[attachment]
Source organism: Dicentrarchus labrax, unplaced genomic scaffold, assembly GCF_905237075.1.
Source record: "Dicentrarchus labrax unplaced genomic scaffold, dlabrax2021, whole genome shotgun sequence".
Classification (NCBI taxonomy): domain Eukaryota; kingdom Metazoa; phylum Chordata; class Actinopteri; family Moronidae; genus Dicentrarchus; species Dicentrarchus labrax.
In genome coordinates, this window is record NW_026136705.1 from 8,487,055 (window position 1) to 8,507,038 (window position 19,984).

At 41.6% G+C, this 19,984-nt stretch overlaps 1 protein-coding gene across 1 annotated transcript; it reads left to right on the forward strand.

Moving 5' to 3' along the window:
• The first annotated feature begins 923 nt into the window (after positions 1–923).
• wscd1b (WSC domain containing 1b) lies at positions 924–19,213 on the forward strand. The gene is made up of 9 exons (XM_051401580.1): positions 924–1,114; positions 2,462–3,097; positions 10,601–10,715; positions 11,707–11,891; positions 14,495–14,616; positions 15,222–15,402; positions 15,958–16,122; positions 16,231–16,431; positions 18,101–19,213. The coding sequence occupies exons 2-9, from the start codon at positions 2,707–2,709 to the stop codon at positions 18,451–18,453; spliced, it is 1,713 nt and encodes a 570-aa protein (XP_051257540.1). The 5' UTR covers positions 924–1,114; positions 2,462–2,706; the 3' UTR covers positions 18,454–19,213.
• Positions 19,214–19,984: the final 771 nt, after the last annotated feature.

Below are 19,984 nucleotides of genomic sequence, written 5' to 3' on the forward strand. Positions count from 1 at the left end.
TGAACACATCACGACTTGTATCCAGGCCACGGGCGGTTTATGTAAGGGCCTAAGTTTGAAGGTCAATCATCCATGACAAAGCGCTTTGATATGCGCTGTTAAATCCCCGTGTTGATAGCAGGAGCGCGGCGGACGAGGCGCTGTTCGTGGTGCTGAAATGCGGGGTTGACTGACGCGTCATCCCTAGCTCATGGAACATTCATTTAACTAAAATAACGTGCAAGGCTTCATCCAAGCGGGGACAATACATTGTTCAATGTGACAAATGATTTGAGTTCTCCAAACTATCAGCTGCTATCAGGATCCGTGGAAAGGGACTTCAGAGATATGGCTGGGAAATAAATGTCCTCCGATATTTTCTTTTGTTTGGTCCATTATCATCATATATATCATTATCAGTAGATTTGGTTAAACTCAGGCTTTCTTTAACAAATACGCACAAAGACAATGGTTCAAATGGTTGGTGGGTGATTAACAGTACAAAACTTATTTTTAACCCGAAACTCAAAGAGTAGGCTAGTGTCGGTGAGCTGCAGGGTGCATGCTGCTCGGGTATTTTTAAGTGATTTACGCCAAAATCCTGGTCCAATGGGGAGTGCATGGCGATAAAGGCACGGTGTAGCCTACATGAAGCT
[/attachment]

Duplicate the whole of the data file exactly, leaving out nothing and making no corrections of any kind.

Source organism: Dicentrarchus labrax, unplaced genomic scaffold, assembly GCF_905237075.1.
Source record: "Dicentrarchus labrax unplaced genomic scaffold, dlabrax2021, whole genome shotgun sequence".
Classification (NCBI taxonomy): domain Eukaryota; kingdom Metazoa; phylum Chordata; class Actinopteri; family Moronidae; genus Dicentrarchus; species Dicentrarchus labrax.
In genome coordinates, this window is record NW_026136705.1 from 8,487,055 (window position 1) to 8,507,038 (window position 19,984).

At 41.6% G+C, this 19,984-nt stretch overlaps 1 protein-coding gene across 1 annotated transcript; it reads left to right on the forward strand.

Moving 5' to 3' along the window:
• The first annotated feature begins 923 nt into the window (after positions 1–923).
• wscd1b (WSC domain containing 1b) lies at positions 924–19,213 on the forward strand. The gene is made up of 9 exons (XM_051401580.1): positions 924–1,114; positions 2,462–3,097; positions 10,601–10,715; positions 11,707–11,891; positions 14,495–14,616; positions 15,222–15,402; positions 15,958–16,122; positions 16,231–16,431; positions 18,101–19,213. The coding sequence occupies exons 2-9, from the start codon at positions 2,707–2,709 to the stop codon at positions 18,451–18,453; spliced, it is 1,713 nt and encodes a 570-aa protein (XP_051257540.1). The 5' UTR covers positions 924–1,114; positions 2,462–2,706; the 3' UTR covers positions 18,454–19,213.
• Positions 19,214–19,984: the final 771 nt, after the last annotated feature.

Below are 19,984 nucleotides of genomic sequence, written 5' to 3' on the forward strand. Positions count from 1 at the left end.
TGAACACATCACGACTTGTATCCAGGCCACGGGCGGTTTATGTAAGGGCCTAAGTTTGAAGGTCAATCATCCATGACAAAGCGCTTTGATATGCGCTGTTAAATCCCCGTGTTGATAGCAGGAGCGCGGCGGACGAGGCGCTGTTCGTGGTGCTGAAATGCGGGGTTGACTGACGCGTCATCCCTAGCTCATGGAACATTCATTTAACTAAAATAACGTGCAAGGCTTCATCCAAGCGGGGACAATACATTGTTCAATGTGACAAATGATTTGAGTTCTCCAAACTATCAGCTGCTATCAGGATCCGTGGAAAGGGACTTCAGAGATATGGCTGGGAAATAAATGTCCTCCGATATTTTCTTTTGTTTGGTCCATTATCATCATATATATCATTATCAGTAGATTTGGTTAAACTCAGGCTTTCTTTAACAAATACGCACAAAGACAATGGTTCAAATGGTTGGTGGGTGATTAACAGTACAAAACTTATTTTTAACCCGAAACTCAAAGAGTAGGCTAGTGTCGGTGAGCTGCAGGGTGCATGCTGCTCGGGTATTTTTAAGTGATTTACGCCAAAATCCTGGTCCAATGGGGAGTGCATGGCGATAAAGGCACGGTGTAGCCTACATGAAGCT